When Charlotte jumped on the “creative class” bandwagon 15 years ago, I scoffed and muttered to a few colleagues that you could walk down any street within five blocks of Harvard or MIT and spot more dot-coms, book stores and other creative venues than in the entire city of Charlotte. A lot has changed for Charlotte since then, much for the better.
But in The New Urban Crisis, Richard Florida casts a stark light into the shadows of urban revitalization. What he reveals is that we are in the midst of yet another urban crisis, as bad or worse than the suburban flight and decay of central cities of the ’50s and ’60s.
Granted, his book focuses primarily on forces shaping top-tier cities like New York, Los Angeles, San Francisco and London, but their fault lines are visible in the issues a second-tier city like Charlotte wrestles with daily.
In 2002, Florida catapulted to rock star status with the bestselling The Rise of the Creative Class, and his influence as an urban intellectual of note has not abated. The gist of Creative Class was that the key resource for success in a 21st-century knowledge economy is innovative human capital. “Talent, tech and tolerance” was his recipe for a resurgent prosperity and high quality of life. The creative class, as he defined it, was (and still is) loosely made up of digital techies, performance and visual artists, gays and lesbians, venture capitalists, entrepreneurs and the like. It turns out this population cohort, estimated as high as 32 million people, is also synonymous with a pro-urban, place-making life style.
One would be hard-pressed to attempt debating this theory in light of how far the knowledge economy has progressed. That is why, to the surprise of many, myself included, The New Urban Crisis veers so sharply in the opposite direction from his earlier theory. Success, argues Florida, has become its own worst enemy. He is convinced the current urban crisis is as bad as, or worse than, the suburban white-flight and central city decay of the ’50s and ’60s.
Today’s crisis, he writes, is all about the clash of classes amid hyperventilated competition for limited urban turf, what Florida dubs real estate “clustering.” It’s about supercharged, “winner-take-all” price escalations and the unintended consequences. It’s about the “über elite” running amok at the expense of an entrenched poverty class – which he says is more prevalent in the suburbs than in the central city. It’s about Whole Foods vegan gourmet vs. Walmart discount grocery vs. food desert.
Make no mistake, Florida’s about-face runs deep, and he backs his charges with an exhaustive barrage of data points, anecdotes, charts and maps of city rankings, sometimes citing the Charlotte metro region near the top of the list of worrisome locales.
It’s a layered landscape: neighborhood vs. neighborhood, city vs. suburb, superstar cities vs. cities of dimmer orbs. The crisis is also global, mirroring contradictions between cities of unprecedented wealth and cities of dysfunction and destitution. “The New Urban Crisis”, he summarizes, “is a crisis … of urbanization itself, and of contemporary capitalism writ large.”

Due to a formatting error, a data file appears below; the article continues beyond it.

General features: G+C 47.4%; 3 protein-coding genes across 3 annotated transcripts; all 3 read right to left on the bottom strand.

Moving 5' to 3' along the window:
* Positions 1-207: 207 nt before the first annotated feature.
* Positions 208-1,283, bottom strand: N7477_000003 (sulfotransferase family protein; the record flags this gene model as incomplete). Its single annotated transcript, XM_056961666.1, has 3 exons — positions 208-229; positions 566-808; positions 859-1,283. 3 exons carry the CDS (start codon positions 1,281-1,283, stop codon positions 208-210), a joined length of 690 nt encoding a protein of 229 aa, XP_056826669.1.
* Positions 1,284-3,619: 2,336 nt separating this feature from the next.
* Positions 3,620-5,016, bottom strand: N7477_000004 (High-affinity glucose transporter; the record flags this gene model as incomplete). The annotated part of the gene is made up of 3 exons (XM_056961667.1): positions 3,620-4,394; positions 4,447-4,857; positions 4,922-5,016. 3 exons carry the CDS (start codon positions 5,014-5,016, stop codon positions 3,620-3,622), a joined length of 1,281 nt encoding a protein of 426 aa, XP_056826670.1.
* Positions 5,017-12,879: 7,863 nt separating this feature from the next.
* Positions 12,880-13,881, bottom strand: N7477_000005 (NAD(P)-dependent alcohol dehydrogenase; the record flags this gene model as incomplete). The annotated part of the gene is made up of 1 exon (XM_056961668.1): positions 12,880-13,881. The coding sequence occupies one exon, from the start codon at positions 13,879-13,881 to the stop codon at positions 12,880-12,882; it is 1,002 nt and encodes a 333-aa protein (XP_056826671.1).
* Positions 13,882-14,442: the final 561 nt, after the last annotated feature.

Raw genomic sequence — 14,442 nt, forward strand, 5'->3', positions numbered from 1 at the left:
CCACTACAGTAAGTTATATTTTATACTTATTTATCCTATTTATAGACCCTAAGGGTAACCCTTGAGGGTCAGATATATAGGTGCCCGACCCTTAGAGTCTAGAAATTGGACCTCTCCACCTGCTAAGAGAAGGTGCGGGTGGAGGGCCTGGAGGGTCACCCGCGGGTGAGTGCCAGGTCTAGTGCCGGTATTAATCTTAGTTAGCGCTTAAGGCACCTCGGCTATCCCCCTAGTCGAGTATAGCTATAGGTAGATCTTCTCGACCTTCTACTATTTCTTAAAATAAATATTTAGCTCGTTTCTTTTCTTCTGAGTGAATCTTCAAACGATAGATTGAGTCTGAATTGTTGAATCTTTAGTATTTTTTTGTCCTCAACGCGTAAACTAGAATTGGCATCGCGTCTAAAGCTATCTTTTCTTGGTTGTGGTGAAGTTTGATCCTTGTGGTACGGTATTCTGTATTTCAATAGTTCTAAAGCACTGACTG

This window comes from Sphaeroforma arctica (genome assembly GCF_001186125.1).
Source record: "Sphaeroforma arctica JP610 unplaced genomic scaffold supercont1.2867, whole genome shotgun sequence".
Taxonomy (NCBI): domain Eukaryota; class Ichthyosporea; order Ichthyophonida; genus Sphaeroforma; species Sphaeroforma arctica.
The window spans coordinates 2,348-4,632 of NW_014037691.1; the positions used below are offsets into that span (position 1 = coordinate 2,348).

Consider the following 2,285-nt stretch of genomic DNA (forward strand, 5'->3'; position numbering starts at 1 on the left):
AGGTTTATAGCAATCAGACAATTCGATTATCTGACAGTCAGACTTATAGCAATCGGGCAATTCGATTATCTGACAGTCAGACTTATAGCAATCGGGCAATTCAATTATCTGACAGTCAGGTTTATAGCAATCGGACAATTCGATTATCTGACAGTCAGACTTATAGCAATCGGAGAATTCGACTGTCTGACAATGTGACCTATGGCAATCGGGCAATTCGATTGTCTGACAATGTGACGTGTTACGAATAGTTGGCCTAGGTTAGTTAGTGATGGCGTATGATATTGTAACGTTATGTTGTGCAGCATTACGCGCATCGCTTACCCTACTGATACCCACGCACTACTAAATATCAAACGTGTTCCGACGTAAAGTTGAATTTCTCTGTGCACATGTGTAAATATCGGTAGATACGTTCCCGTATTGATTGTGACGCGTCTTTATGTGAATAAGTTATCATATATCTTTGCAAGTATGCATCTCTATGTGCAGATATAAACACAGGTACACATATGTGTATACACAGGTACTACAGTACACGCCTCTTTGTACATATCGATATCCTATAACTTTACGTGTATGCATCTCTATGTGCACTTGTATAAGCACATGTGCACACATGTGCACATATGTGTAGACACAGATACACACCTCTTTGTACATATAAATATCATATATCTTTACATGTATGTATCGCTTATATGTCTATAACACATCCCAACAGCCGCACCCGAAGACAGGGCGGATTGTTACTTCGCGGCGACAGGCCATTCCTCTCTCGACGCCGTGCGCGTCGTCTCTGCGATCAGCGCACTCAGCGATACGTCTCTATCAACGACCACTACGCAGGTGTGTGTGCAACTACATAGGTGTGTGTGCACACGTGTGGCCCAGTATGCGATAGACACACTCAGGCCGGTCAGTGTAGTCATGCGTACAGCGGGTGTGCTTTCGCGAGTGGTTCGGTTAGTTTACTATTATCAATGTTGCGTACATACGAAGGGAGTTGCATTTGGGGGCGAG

But don’t despair. Florida stops short of throwing in the towel. In the final chapter, “Urbanism for All,” he postulates seven “key pillars” for radical change to reverse the chasm dividing haves from have-nots:
1. Reforming building and zoning codes in concert with changes to real estate taxing rates to reflect the highest and best uses of land.
2. Investing in mobility infrastructure tied to density instead of sprawl.
3. Building affordable housing in prime locations.
4. Resuscitating the vanishing middle class by raising service workers’ pay to “family-supportive” income levels.
5. Tackling concentrated poverty head-on by investing in “place-based” enterprises.
6. Engaging in a global effort to build more prosperous cities in rapidly urbanizing contexts.
7. Empowering local leadership to take the lead in overcoming the gross disparities of the urban crisis.
It takes little stretch of imagination to connect these pillars to the greater Charlotte environment, although city and county governments in North Carolina lack some of the independent powers to tackle what Florida advocates, such changing tax structures and building codes, or raising the minimum wage.
Think of the city of Charlotte’s obsolete zoning code and risk-averse planning department, and a light rail system stalled for lack of funding, huge pockets of poverty that continue to divide black from white, and elected officials who appear more interested in soccer stadiums than meeting the long-term demand for parkland. Florida makes little attempt to get into the details of his pillar agenda, but maybe it’s because he prefers, and rightly so, that each community determine how to heal its own wounds and recalibrate its future.
This book delivers a powerful message. It bears careful reading, review and reflection, even if one finds fault with its radical contours. But remember, many critics felt the same about his first book. That's what makes Richard Florida, Richard Florida.
Martin Zimmerman is the former director of campus planning at UNC Charlotte and a frequent contributor to PlanCharlotte.
Opinions in commentary articles are those of the author and not necessarily those of the UNC Charlotte Urban Institute or the University of North Carolina at Charlotte.